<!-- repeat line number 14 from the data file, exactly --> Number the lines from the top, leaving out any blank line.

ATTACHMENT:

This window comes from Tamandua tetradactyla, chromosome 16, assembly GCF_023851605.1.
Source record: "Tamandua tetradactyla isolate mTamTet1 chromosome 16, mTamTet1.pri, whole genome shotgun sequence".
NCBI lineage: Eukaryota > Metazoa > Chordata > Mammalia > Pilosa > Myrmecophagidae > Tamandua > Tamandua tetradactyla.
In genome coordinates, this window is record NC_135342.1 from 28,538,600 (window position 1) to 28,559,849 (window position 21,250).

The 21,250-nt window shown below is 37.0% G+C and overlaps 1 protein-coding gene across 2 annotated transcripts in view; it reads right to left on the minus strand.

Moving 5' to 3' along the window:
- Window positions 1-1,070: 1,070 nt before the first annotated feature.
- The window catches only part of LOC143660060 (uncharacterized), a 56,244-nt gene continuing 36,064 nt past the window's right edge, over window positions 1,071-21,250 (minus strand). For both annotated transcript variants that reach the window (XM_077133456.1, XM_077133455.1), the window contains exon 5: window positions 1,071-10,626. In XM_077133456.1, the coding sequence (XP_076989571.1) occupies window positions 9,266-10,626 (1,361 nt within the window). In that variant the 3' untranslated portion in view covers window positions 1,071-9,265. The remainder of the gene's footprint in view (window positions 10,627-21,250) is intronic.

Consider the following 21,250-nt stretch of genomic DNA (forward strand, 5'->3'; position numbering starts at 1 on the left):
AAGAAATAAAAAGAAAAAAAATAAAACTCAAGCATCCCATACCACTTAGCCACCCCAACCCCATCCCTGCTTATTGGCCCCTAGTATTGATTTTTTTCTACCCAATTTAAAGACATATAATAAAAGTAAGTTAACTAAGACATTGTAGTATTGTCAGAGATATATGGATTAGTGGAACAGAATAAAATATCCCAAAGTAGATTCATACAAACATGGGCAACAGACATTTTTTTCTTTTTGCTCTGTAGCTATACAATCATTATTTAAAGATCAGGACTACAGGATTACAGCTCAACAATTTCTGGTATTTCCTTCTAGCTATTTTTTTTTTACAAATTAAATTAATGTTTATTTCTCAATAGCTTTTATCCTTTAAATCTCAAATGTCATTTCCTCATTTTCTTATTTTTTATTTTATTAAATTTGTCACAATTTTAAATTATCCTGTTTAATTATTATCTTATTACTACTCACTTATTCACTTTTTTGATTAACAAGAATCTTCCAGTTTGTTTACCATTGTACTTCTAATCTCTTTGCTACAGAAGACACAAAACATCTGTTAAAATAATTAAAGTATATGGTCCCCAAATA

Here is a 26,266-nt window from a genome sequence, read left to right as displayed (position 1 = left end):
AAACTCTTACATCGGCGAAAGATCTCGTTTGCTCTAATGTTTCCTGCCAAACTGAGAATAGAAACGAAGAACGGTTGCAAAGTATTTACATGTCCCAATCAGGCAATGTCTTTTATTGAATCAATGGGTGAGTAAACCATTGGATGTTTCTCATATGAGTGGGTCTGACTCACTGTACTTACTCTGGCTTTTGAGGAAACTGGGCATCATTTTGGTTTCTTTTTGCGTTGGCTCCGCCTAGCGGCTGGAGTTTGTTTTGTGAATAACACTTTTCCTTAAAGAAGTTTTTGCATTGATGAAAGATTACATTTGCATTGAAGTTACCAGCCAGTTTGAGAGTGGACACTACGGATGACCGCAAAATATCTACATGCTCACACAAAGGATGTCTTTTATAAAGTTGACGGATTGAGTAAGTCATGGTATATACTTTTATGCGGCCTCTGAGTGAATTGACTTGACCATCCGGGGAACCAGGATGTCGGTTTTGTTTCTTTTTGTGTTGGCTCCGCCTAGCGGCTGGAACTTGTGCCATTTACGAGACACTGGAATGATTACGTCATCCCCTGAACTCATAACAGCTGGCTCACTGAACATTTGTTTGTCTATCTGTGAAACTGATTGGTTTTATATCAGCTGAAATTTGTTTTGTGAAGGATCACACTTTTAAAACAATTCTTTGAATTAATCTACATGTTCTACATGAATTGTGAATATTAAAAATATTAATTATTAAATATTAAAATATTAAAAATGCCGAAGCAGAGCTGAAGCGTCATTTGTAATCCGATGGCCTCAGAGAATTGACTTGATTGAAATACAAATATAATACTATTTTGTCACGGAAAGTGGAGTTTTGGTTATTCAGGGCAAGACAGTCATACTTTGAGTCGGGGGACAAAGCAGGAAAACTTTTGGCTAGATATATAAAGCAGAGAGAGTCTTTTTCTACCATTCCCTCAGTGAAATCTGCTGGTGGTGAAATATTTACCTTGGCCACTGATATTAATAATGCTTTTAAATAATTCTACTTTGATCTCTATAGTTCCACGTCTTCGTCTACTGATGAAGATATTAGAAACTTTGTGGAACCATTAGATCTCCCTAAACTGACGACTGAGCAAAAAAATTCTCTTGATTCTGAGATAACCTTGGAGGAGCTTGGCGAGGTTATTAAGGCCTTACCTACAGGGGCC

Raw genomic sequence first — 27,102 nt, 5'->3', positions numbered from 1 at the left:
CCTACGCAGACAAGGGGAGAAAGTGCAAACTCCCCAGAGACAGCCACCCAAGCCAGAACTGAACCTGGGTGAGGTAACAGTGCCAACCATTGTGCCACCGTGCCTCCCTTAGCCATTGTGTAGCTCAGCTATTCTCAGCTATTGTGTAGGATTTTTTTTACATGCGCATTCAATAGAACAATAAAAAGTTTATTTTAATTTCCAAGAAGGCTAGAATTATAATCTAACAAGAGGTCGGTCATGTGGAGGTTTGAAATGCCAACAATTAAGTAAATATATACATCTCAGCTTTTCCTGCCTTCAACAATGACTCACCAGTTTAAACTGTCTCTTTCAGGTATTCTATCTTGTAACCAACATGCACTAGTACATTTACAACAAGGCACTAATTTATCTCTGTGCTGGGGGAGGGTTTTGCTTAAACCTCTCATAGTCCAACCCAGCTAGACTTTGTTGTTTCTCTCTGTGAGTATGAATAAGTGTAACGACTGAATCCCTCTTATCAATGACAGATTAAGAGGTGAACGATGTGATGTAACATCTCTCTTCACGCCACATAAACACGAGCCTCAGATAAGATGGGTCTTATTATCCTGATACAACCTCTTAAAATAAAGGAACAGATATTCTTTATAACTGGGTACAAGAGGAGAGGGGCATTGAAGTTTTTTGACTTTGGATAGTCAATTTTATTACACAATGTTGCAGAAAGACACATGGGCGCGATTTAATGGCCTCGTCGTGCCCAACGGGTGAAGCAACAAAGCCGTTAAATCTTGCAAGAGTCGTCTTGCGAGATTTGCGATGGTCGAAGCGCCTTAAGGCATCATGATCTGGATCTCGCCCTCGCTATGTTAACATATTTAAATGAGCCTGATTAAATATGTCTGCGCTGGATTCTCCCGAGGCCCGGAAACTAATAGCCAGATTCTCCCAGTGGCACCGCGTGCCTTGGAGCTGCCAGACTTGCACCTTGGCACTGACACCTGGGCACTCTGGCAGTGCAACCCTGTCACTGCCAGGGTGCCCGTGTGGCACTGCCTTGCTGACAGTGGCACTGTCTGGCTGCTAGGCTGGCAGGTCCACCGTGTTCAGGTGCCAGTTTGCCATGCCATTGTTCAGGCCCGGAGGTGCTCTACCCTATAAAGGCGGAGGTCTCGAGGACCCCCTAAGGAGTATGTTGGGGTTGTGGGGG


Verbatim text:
CCTACGCAGACAAGGGGAGAAAGTGCAAACTCCCCAGAGACAGCCACCCAAGCCAGAACTGAACCTGGGTGAGGTAACAGTGCCAACCATTGTGCCACCGTGCCTCCCTTAGCCATTGTGTAGCTCAGCTATTCTCAGCTATTGTGTAGGATTTTTTTTACATGCGCATTCAATAGAACAATAAAAAGTTTATTTTAATTTCCAAGAAGGCTAGAATTATAATCTAACAAGAGGTCGGTCATGTGGAGGTTTGAAATGCCAACAATTAAGTAAATATATACATCTCAGCTTTTCCTGCCTTCAACAATGACTCACCAGTTTAAACTGTCTCTTTCAGGTATTCTATCTTGTAACCAACATGCACTAGTACATTTACAACAAGGCACTAATTTATCTCTGTGCTGGGGGAGGGTTTTGCTTAAACCTCTCATAGTCCAACCCAGCTAGACTTTGTTGTTTCTCTCTGTGAGTATGAATAAGTGTAACGACTGAATCCCTCTTATCAATGACAGATTAAGAGGTGAACGATGTGATGTAACATCTCTCTTCACGCCACATAAACACGAGCCTCAGATAAGATGGGTCTTATTATCCTGATACAACCTCTTAAAATAAAGGAACAGATATTCTTTATAACTGGGTACAAGAGGAGAGGGGCATTGAAGTTTTTTGACTTTGGATAGTCAATTTTATTACACAATGTTGCAGAAAGACACATGGGCGCGATTTAATGGCCTCGTCGTGCCCAACGGGTGAAGCAACAAAGCCGTTAAATCTTGCAAGAGTCGTCTTGCGAGATTTGCGATGGTCGAAGCGCCTTAAGGCATCATGATCTGGATCTCGCCCTCGCTATGTTAACATATTTAAATGAGCCTGATTAAATATGTCTGCGCTGGATTCTCCCGAGGCCCGGAAACTAATAGCCAGATTCTCCCAGTGGCACCGCGTGCCTTGGAGCTGCCAGACTTGCACCTTGGCACTGACACCTGGGCACTCTGGCAGTGCAACCCTGTCACTGCCAGGGTGCCCGTGTGGCACTGCCTTGCTGACAGTGGCACTGTCTGGCTGCTAGGCTGGCAGGTCCACCGTGTTCAGGTGCCAGTTTGCCATGCCATTGTTCAGGCCCGGAGGTGCTCTACCCTATAAAGGCGGAGGTCTCGAGGACCCCCTAAGGAGTATGTTGGGGTTGTGGGGG